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Crypto broker Genesis cuts 20% of workforce as CEO steps down

Crypto reporter David Hollerith outlines the restructuring happening in crypto broker Genesis, while also looking at the rise in crypto related hacks in 2022.

Video transcript

DAVE BRIGGS: Just this morning, major crypto broker Genesis announced its CEO is stepping down and would cut 20% of its workforce. We've brought in Yahoo Finance's David Hollerith to tell us more about this. David, what are we learning?

DAVID HOLLERITH: Yeah, well, Genesis is a well-known crypto broker. And they provide sort of a range of services. Don't really interface with retail traders that often. They're a subsidiary of the Digital Currency Group, which also owns investment firms like the Grayscale investment Trust. And where the company's layoffs is also sort of tied into this news about the CEO, Michael Morrow, stepping down, who will be replaced by the CEO in an interim, I guess, as they find a replacement.

And sort of the announcement comes a little over a month since a court filing revealed that Genesis went about $2.4 billion to the now bankrupt hedge fund, Three Arrows Capital. Now, given their collateral requirements, we know, according to the filing, that the sum boils down to about a $1.2 billion claim in bankruptcy court. On top of that loss, Genesis also showed last week through their own report that the origination for new loans has declined by about 9% last quarter.

So as part of these changes, Genesis is also expanding its C-suite. They've hired a new chief financial officer, risk officer, and compliance officer, notably. And at the moment, Genesis isn't really offering further comments on the details. So what we can learn from this or sort of glean from all of it is that it is sort of a continual shakeup from what we saw in Q2 happen to crypto.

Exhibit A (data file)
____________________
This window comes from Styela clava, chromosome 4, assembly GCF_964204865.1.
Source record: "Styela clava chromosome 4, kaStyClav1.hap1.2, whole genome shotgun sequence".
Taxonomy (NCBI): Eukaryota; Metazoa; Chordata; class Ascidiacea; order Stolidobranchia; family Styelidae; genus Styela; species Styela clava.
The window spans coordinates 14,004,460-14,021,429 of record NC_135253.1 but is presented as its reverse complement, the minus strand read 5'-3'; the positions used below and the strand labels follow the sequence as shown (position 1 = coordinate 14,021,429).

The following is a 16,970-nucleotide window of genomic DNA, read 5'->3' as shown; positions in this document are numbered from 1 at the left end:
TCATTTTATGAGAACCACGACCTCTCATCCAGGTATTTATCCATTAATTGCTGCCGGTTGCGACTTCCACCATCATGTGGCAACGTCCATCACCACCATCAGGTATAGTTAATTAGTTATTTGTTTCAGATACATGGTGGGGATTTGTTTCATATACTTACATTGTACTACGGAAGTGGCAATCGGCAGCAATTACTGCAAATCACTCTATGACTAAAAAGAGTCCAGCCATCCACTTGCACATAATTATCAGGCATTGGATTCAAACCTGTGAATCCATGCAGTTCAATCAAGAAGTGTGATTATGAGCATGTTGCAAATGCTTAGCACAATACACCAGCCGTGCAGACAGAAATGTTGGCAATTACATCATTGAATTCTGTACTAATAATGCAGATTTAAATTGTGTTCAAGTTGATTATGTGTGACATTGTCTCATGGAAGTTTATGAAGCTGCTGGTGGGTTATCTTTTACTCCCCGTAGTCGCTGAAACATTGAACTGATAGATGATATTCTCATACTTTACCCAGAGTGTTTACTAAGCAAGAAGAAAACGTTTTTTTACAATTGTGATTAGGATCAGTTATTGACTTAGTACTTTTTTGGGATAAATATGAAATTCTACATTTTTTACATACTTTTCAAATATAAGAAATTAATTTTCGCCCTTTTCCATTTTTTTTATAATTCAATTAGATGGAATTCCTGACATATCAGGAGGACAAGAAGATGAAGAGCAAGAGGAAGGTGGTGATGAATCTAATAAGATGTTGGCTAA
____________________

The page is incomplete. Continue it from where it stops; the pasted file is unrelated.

SEANA SMITH: And David, there's also an alarming trend, something that we have talked about here on Yahoo Finance. The number of hacks that we're seeing play out in the crypto space, they have certainly skyrocketed as of late. What should we make of this year's trend, just in terms of crypto crime and what this means for investor confidence in the space?

DAVID HOLLERITH: Yeah, so losses for crypto hacks year to date have totaled to $2 billion. And that's a 37% increase from last year, according to data from blockchain analytics firm Chainalysis. And we see two patterns that have sort of come from the hacks that have happened this year, and the first being that more than a billion dollars of that total has been stolen from crypto bridge projects. Crypto bridge projects, they're basically blockchain versions of correspondent banks that allow users to send crypto assets across blockchains. And the security is pretty difficult to figure out.

Now, the second trend we've seen with hacks is that state sponsored hackers affiliated with North Korea have been behind an estimated billion dollars of the total that's been lost. So, on the flip side, though, we are also seeing that scam revenue has fallen. So investors are falling for less scams. It's about a 65% drop, which sort of shows that things have kind of gone off a cliff from there.

But at least one reason why we can sort of see-- put these two patterns together and sort of make out what's happening is that scams, for example, are heavily influenced by market dynamics, and hacking much less so. In other words, we can sort of think of this as from the crime side as a little bit of consolidation, where there are these more sophisticated players that are, more or less, unaffected by what they're doing, whereas sort of the petty criminals have left the market, so to speak.

One last thing I'll point out is just that there are a number of high profile bankruptcies that are happening right now. And fraud has sort of been thrown around. And no fraud has been proven in any of those cases. But if something were to happen, that would drastically swing the numbers for the first half of 2022 as far as crypto crime goes.

SEANA SMITH: All right, David Hollerith, thanks so much for breaking that down for us.